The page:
Considering Figure 13 for those nanocomposites that contain dispersant with greater amounts of nano α-Al2O3 particles, up to 3, the size of nanoparticles is ranging between 50 and 60 nm. It is also obvious that the nano α-Al2O3 particles size slightly increased, and they were relativity well dispersed in the PP matrix as no significant amount of agglomeration is observed. Good and homogenous distribution of nano α-Al2O3 particles provide good stress shift throughout mechanical loading that ensures better mechanical properties of the manufactured composites [29, 30]. Therefore, this observation supports the positive results of mechanical properties testing, like tensile, flexural test, very well.

At low nano α-Al2O3 content, little agglomerations are also formed and it is impossible to disperse nanoparticles in their individual forms due to van der Waals’s interactions, but most of the nano α-Al2O3s disperse individually in the PP matrix [30]. At relatively high nano α-Al2O3s contents, nano α-Al2O3s aggregates appear in the polymer matrix, and the size of the aggregates increases with increasing nano α-Al2O3s contents. This is due to the tendency of nanoparticles to interact with each other due to surface forces. These interact through weak van der Waals’s forces creating clusters and agglomerates. These are very difficult to be broken down during nanocomposites fabrication, since the involved forces during melt extrusion are not enough to break these agglomerates [31], because during their mixture with PP, nano α-Al2O3 particles have a small tendency to be separated and dispersed homogenously into PP matrix at low nano α-Al2O3 particle concentration. This is due to the small interfacial adhesion between the nano α-Al2O3 particles and PP matrix.

However, a much higher degree of nano α-Al2O3 agglomerate exfoliation has been attained in PP/nano α-Al2O3s nanocomposites. PP-based nanocomposites exhibit strong filler aggregation, while well-separated individual nano α-Al2O3s prevail the use of PP/nano α-Al2O3s materials. In composition with more amounts of nano α-Al2O3 particles, up to 4 wt%, the sizes of nanoparticles range between 60 and 70 nm (Figure 14) and the formation of relatively compact nano α-Al2O3 particle takes place.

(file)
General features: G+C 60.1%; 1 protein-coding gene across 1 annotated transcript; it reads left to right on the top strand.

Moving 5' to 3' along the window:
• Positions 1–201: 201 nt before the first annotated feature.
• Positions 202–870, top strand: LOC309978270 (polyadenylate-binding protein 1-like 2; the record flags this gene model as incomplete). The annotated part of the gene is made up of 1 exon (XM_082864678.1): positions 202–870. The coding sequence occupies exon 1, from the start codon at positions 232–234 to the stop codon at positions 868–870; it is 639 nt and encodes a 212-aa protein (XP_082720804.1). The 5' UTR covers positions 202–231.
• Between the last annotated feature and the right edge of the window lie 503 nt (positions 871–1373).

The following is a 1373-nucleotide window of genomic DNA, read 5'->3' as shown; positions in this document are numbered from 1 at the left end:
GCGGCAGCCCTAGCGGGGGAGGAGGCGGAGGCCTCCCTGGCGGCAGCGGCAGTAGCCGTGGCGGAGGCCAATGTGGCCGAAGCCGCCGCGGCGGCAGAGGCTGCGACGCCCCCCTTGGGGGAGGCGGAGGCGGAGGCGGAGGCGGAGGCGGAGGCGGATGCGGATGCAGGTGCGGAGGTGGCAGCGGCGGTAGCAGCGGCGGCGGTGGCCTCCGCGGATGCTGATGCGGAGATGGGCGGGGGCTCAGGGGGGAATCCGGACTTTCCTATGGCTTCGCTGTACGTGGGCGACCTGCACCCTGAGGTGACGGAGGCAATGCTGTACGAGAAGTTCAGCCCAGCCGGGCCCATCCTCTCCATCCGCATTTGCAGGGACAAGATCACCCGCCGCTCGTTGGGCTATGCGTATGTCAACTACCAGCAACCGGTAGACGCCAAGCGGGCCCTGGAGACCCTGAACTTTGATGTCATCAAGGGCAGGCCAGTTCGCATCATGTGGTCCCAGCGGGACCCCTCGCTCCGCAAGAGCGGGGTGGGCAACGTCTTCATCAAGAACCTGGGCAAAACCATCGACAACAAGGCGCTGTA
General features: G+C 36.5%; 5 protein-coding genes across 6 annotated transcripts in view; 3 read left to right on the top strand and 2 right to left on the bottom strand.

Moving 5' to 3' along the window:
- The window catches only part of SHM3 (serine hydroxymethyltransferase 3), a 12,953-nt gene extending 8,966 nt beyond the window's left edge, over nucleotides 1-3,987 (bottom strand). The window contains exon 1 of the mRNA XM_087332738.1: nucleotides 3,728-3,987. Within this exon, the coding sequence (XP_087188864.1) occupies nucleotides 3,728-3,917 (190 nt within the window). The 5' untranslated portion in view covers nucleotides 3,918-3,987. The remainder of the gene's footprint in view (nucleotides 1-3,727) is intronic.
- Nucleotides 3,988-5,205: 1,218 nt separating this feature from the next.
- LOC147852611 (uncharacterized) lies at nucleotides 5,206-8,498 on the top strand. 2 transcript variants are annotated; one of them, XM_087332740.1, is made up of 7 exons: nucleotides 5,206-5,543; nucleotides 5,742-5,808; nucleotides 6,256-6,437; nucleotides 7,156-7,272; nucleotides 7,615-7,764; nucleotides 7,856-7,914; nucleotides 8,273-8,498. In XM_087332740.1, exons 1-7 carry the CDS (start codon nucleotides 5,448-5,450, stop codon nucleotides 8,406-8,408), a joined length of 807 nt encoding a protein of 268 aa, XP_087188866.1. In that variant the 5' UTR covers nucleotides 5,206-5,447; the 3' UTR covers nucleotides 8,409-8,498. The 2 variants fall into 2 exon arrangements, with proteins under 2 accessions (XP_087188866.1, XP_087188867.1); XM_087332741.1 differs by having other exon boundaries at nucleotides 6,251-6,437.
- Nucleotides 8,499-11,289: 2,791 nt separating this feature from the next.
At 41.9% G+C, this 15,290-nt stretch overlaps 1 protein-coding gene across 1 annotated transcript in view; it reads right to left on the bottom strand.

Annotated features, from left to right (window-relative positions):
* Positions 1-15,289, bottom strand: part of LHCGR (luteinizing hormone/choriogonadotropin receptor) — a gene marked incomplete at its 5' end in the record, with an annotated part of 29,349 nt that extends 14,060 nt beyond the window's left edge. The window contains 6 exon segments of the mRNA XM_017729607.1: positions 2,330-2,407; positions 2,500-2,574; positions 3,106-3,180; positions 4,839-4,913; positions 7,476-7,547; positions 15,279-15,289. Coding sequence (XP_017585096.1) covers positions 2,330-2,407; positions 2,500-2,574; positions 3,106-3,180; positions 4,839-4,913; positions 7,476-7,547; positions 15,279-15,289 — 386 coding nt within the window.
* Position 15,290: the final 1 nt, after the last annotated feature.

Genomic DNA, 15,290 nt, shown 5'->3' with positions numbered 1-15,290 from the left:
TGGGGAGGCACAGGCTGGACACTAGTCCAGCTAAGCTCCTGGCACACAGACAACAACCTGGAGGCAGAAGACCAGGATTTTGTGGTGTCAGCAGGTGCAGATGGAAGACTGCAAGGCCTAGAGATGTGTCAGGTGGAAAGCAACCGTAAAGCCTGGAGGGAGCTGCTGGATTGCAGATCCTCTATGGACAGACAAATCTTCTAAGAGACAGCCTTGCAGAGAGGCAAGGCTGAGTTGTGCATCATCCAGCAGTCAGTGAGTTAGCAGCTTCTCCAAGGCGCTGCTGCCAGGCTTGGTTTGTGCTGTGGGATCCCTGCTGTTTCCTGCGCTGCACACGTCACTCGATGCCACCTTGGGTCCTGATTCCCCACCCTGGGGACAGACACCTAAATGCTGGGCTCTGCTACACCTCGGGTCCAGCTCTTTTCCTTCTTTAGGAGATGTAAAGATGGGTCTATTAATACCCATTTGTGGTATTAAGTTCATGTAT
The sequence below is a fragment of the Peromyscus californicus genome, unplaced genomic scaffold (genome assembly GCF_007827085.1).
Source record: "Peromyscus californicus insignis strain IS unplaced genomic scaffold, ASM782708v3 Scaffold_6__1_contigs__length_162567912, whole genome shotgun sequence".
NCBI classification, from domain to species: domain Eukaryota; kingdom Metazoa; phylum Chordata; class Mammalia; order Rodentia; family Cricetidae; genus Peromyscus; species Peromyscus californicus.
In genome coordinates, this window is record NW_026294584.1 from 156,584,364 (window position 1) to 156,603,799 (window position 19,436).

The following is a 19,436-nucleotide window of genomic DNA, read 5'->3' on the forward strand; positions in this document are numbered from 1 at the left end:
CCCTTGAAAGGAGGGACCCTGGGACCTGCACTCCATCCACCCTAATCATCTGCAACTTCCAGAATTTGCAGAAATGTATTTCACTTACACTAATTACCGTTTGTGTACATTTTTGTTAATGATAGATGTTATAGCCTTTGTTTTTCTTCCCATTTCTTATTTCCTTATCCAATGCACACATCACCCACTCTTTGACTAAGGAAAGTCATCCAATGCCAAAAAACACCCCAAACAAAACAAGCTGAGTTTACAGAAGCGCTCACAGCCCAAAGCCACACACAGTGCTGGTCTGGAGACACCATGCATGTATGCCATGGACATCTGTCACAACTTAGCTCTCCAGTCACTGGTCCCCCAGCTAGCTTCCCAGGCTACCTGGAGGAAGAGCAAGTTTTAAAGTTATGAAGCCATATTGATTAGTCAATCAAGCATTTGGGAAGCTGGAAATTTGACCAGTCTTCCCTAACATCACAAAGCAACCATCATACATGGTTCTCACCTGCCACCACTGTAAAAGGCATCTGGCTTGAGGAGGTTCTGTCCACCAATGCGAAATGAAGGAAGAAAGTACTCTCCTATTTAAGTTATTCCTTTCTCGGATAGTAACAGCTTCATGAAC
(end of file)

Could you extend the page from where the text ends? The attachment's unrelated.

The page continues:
At filler contents higher than 5 wt.% strongly agglomerated nano α-Al2O3 structures between 80 and 100 nm dimensions are formed in PP matrix. As Figures 15 and 16 show, higher concentrations of nano α-Al2O3 particles, up to 5 wt%, result in not well-dispersed individual nanoparticles, and even some nanoparticles are entangled together in the type of casual orientation, which generates the interconnecting structure. The size ranges of nano α-Al2O3 particles in the presence of dispersant and in the absence of dispersant were between 80–100 nm and 150–300 nm, respectively (Figures 15 and 16). Due to considerable nano α-Al2O3 aggregation, the PP/nano α-Al2O3s materials have substantially lower interfacial area in comparison with the respective PP/nano α-Al2O3s nanocomposites. Strikingly, when the nano α-Al2O3 contents are increased further to 5 wt%, the network density of fibrils is almost negligible, and instead crack growth on the matrix surface is spanned by nanoparticles bridging across the cracks assisted by network of fibrils and the crack toughness of the nanocomposite with 5 wt% of nano α-Al2O3s becomes a dynamic interplay of percolation and nanoparticles bridging leading to a semiductile behavior. Thus, the drastic hindrance of the ductile yielding in the polymer is controlled by the state of dispersion of the nano α-Al2O3s, the interface, and nano α-Al2O3s-induced structural reorganization. All the above-mentioned studies are consistent with Bikiaris et al. [16, 31] research which explains the microstructure of PP/nanofiller composites and reveals that nanofillers can form aggregates in PP matrix. These are very difficult to be destroyed during melt mixing while nanofillers dispersed intercalate into PP matrix. It seems that the applied shear forces are not strong enough to destroy the nanoparticle agglomerates. This microstructure directly affects most of the physical properties of PP/nanofiller composites and mainly the mechanical properties. At the low nanofiller concentration, a little enhancement is observed, while higher nanofiller concentrations cause deterioration. TEM joined with all the mechanical properties data supplies strong evidence that nano α-Al2O3 particle is the key to maximizing strengthening. For instance, tensile strength and tensile modulus are optimum at 4 wt% additions of nano α-Al2O3 particles, as discussed in this study.